The Town of West Hartford’s Engineering Department has provided some information and tips regarding the traffic pattern and parking plan on LaSalle Road.
By Ronni Newton
LaSalle Road became a one-way street, headed northbound, when the Town of West Hartford first installed dining corrals in the roadway in June 2020, and although the barriers were removed for the winter, the direction of the road and the switch to head-out angled parking have remained in place.
Bike lanes were also added to each side of LaSalle Road.
In November, when the dining corrals were removed for the season, an additional block of LaSalle Road – between Ellsworth Road and Arapahoe Road – remained open to two-way traffic but transitioned to the head-out angled parking arrangement.
“Unfortunately the new parking configuration has not worked as well as it was intended,” Assistant Town Engineer Greg Sommer said, and parking between Ellsworth and Arapahoe will be restored to head-in angled parking, facing in the direction of the traffic flow, early this spring.
On Friday afternoon, nearly every vehicle parked on that stretch of LaSalle Road was parked head-in anyway. The vehicles parked on the west side of the road were parked so that backing out to head southbound would create an awkward maneuver – and the drivers had likely pulled into those spaces from the northbound direction after executing a U-turn.
As the roadway has been cleared of snow over the winter, the lines that were painted in November have become fainter, and the old parking space designations have reappeared, creating a cross-hatch of confusing markings.
The intent has been for spaces on the east side of LaSalle to be available to drivers headed northbound on the two-way portion of the road, with southbound traffic parking on the west side. Sommer urged drivers not to cross the centerline to park in an empty space on the opposite side of the road.
“This may cause an accident, especially when exiting the parking space,” he said.
“In the next few weeks or so we will grind off the markings,” Sommer said. He’s hoping that the weather will be warm enough for the painting of new lines to take place by mid-March.
Sommer confirmed that the head-out angled parking will remain for the northern portion of the roadway, where the traffic will also remain one-way. The town is anticipating dining corrals will be able to return this spring, and the traffic pattern will be able to accommodate the traffic flow while they are in place.
According to the town, some motorists still occasionally attempt to drive southbound on LaSalle, but “Do Not Enter” and “Wrong Way” signs, as well as barriers at Farmington Avenue, are in place to prevent that.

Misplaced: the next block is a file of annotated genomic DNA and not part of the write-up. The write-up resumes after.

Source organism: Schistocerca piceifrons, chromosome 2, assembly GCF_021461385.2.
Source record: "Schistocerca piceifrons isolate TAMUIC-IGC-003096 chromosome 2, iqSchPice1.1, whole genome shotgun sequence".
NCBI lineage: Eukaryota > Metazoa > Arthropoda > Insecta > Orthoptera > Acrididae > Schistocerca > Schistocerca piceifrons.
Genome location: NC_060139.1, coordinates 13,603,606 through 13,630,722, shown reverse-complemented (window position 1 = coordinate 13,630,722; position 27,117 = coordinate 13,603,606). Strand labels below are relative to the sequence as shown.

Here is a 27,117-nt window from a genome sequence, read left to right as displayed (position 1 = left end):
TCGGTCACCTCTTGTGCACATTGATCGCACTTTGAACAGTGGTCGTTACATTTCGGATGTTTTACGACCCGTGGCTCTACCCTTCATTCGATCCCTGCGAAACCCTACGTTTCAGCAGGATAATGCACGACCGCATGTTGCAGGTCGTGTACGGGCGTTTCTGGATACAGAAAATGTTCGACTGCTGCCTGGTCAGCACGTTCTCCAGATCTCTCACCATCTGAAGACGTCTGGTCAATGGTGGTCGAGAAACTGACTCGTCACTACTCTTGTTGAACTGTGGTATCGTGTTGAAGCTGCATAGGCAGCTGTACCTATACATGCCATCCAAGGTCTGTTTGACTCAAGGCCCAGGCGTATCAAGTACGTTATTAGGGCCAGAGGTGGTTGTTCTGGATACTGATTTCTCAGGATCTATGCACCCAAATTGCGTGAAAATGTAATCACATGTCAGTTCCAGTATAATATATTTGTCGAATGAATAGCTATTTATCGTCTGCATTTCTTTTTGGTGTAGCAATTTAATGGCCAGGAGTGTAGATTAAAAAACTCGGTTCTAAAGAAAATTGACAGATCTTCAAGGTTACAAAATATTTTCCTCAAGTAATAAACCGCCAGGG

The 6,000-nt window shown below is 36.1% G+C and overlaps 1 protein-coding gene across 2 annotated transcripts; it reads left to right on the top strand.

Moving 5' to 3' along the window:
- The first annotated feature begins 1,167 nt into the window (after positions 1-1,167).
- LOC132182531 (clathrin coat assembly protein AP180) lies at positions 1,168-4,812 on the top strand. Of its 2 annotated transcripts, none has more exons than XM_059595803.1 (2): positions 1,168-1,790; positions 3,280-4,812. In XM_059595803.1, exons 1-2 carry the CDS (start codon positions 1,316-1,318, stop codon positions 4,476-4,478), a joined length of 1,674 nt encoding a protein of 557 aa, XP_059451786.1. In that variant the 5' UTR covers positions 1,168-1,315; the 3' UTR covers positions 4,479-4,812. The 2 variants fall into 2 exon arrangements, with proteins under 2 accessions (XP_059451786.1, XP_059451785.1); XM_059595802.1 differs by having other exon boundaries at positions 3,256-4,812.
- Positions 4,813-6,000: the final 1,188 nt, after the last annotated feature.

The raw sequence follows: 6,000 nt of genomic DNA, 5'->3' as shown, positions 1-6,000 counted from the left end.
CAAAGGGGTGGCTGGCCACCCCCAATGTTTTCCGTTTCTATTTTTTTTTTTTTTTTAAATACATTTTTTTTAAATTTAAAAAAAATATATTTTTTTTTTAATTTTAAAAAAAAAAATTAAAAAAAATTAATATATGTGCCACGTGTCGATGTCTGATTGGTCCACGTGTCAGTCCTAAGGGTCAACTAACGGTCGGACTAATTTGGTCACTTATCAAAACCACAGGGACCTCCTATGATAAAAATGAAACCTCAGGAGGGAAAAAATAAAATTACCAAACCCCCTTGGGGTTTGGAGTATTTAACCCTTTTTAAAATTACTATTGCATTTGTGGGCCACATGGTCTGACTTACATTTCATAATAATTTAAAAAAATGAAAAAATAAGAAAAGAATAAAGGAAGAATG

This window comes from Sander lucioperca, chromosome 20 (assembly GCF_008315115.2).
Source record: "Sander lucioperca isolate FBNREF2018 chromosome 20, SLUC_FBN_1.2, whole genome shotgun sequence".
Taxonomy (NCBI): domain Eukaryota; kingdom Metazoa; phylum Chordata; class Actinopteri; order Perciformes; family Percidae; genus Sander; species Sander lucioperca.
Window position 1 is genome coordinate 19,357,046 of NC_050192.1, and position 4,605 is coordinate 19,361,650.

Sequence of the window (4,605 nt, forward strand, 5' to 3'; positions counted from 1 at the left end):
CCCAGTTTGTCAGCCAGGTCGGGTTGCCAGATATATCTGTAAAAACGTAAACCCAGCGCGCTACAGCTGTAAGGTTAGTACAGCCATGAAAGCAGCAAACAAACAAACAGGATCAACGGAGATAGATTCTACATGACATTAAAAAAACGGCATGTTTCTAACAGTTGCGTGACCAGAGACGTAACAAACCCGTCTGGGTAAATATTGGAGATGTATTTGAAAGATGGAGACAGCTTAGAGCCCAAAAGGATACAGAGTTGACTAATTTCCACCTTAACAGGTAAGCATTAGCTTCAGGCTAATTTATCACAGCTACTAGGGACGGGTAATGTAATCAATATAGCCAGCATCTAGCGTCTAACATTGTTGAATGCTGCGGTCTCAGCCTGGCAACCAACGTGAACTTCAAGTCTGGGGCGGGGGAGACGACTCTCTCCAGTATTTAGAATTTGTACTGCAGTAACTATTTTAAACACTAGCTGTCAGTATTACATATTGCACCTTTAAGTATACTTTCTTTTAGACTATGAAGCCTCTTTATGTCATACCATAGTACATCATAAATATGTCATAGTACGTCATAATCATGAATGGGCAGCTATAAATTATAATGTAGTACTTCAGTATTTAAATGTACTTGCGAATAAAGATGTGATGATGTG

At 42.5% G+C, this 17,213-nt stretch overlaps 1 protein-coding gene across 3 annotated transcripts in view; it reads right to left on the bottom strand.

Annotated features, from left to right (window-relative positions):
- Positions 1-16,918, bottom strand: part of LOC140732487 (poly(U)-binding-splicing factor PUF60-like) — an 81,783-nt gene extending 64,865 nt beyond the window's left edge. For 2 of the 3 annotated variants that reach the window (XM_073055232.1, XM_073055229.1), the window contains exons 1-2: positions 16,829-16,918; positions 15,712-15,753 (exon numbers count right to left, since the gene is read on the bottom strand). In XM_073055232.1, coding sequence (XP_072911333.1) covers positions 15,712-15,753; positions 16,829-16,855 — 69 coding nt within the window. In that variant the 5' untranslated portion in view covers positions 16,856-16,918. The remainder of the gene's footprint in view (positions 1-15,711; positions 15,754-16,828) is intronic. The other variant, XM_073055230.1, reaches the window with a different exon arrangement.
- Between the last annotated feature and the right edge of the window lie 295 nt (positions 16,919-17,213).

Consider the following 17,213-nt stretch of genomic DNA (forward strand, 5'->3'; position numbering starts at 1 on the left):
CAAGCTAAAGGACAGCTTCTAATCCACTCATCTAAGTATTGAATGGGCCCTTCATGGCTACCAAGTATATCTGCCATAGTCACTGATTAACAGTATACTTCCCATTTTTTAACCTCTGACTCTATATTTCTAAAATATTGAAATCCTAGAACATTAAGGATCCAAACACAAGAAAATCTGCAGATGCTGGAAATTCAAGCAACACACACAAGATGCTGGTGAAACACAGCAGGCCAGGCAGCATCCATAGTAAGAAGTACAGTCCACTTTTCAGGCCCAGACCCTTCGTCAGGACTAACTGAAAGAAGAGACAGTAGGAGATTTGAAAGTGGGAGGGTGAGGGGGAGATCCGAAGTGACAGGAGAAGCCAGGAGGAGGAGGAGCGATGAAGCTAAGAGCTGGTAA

Head-out angled parking – requiring the motorist to back into the space – gives the driver a greater field of vision when leaving. Head-out angled parking is used in more than 32 major cities, and studies have indicated that it is safer, easier, and more accommodating for loading and unloading, town officials said.
Sommer said that head-out angled parking requires the motorist to perform an easy three-step maneuver:
- Signal a right turn to other drivers
- Pull past the parking spot and stop, and
- Reverse into the parking spot in just one move
Head-out angled parking also provides a greater field of vision when exiting the parking space, and is safer for the adjacent bicycle lanes. (See graphic below.)
It is also recommended by the Automobile Club of America (AAA), Sommer said.
“Every parking maneuver requires a motorist to either back into or out of a parking space. It is much safer to back into a parking space, when a driver can clearly see what’s behind them than to back out into moving traffic with adjacent vehicles obstructing a driver’s field of vision,” said Sommer. Backing out of a parking spaces is a common cause of crashes.
Now that a majority of vehicles have rear-view cameras, backing into a parking space is easier, Sommer said.
“Motorists may not feel comfortable making a car behind them wait while they back in, however this is no different from vehicles waiting while a driver backs out of a parking space,” Sommer said. “The procedure also requires the same steps to parallel park. Initially it may be a bit awkward to head-out park, but with practice, drivers will become more comfortable and skilled.”
Other parking configurations are available throughout West Hartford Center, including in off-street lots, parallel parking spaces along Farmington Avenue, and head-in parking along South Main Street.
There are 33 short-term (15- and 30-minute) free parking spaces that remain available for curbside pick-up. They are located on LaSalle Road, South Main Street, Farmington Avenue, Memorial Road, and Isham Road.
Kiosks in the Farmington Avenue and Brace Road off-street lots also allow for 30-minute free parking.
Shoppers, diners, clients and employees requiring longer parking sessions are asked to use the municipal lots and parking garages.
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